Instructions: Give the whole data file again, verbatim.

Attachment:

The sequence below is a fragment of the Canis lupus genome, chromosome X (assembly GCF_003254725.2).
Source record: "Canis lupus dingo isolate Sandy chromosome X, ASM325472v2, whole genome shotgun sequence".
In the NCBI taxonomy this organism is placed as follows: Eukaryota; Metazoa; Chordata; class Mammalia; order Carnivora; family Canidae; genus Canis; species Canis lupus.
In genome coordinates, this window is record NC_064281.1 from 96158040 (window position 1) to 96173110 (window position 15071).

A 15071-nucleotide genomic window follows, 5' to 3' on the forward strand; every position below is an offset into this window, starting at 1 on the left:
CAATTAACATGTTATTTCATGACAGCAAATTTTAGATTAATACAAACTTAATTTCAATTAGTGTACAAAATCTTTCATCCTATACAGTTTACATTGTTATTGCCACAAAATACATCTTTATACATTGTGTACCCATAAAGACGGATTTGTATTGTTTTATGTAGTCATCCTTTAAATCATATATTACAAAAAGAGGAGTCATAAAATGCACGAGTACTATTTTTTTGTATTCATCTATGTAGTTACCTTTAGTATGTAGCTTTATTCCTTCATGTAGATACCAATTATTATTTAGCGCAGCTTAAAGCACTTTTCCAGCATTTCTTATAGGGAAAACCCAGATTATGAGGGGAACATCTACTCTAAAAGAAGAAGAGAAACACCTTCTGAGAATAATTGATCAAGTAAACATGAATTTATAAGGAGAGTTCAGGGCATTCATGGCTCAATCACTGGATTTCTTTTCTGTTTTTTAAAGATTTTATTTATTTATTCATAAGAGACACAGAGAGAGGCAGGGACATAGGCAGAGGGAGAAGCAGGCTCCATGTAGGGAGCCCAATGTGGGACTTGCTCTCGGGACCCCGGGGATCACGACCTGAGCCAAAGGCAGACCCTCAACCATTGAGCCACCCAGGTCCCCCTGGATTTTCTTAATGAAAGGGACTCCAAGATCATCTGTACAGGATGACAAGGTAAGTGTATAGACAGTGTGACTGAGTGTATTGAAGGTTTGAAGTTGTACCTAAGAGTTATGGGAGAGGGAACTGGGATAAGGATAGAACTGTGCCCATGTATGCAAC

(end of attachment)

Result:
The sequence below is a fragment of the Canis lupus genome, chromosome X (assembly GCF_003254725.2).
Source record: "Canis lupus dingo isolate Sandy chromosome X, ASM325472v2, whole genome shotgun sequence".
In the NCBI taxonomy this organism is placed as follows: Eukaryota; Metazoa; Chordata; class Mammalia; order Carnivora; family Canidae; genus Canis; species Canis lupus.
In genome coordinates, this window is record NC_064281.1 from 96158040 (window position 1) to 96173110 (window position 15071).

A 15071-nucleotide genomic window follows, 5' to 3' on the forward strand; every position below is an offset into this window, starting at 1 on the left:
CAATTAACATGTTATTTCATGACAGCAAATTTTAGATTAATACAAACTTAATTTCAATTAGTGTACAAAATCTTTCATCCTATACAGTTTACATTGTTATTGCCACAAAATACATCTTTATACATTGTGTACCCATAAAGACGGATTTGTATTGTTTTATGTAGTCATCCTTTAAATCATATATTACAAAAAGAGGAGTCATAAAATGCACGAGTACTATTTTTTTGTATTCATCTATGTAGTTACCTTTAGTATGTAGCTTTATTCCTTCATGTAGATACCAATTATTATTTAGCGCAGCTTAAAGCACTTTTCCAGCATTTCTTATAGGGAAAACCCAGATTATGAGGGGAACATCTACTCTAAAAGAAGAAGAGAAACACCTTCTGAGAATAATTGATCAAGTAAACATGAATTTATAAGGAGAGTTCAGGGCATTCATGGCTCAATCACTGGATTTCTTTTCTGTTTTTTAAAGATTTTATTTATTTATTCATAAGAGACACAGAGAGAGGCAGGGACATAGGCAGAGGGAGAAGCAGGCTCCATGTAGGGAGCCCAATGTGGGACTTGCTCTCGGGACCCCGGGGATCACGACCTGAGCCAAAGGCAGACCCTCAACCATTGAGCCACCCAGGTCCCCCTGGATTTTCTTAATGAAAGGGACTCCAAGATCATCTGTACAGGATGACAAGGTAAGTGTATAGACAGTGTGACTGAGTGTATTGAAGGTTTGAAGTTGTACCTAAGAGTTATGGGAGAGGGAACTGGGATAAGGATAGAACTGTGCCCATGTATGCAAC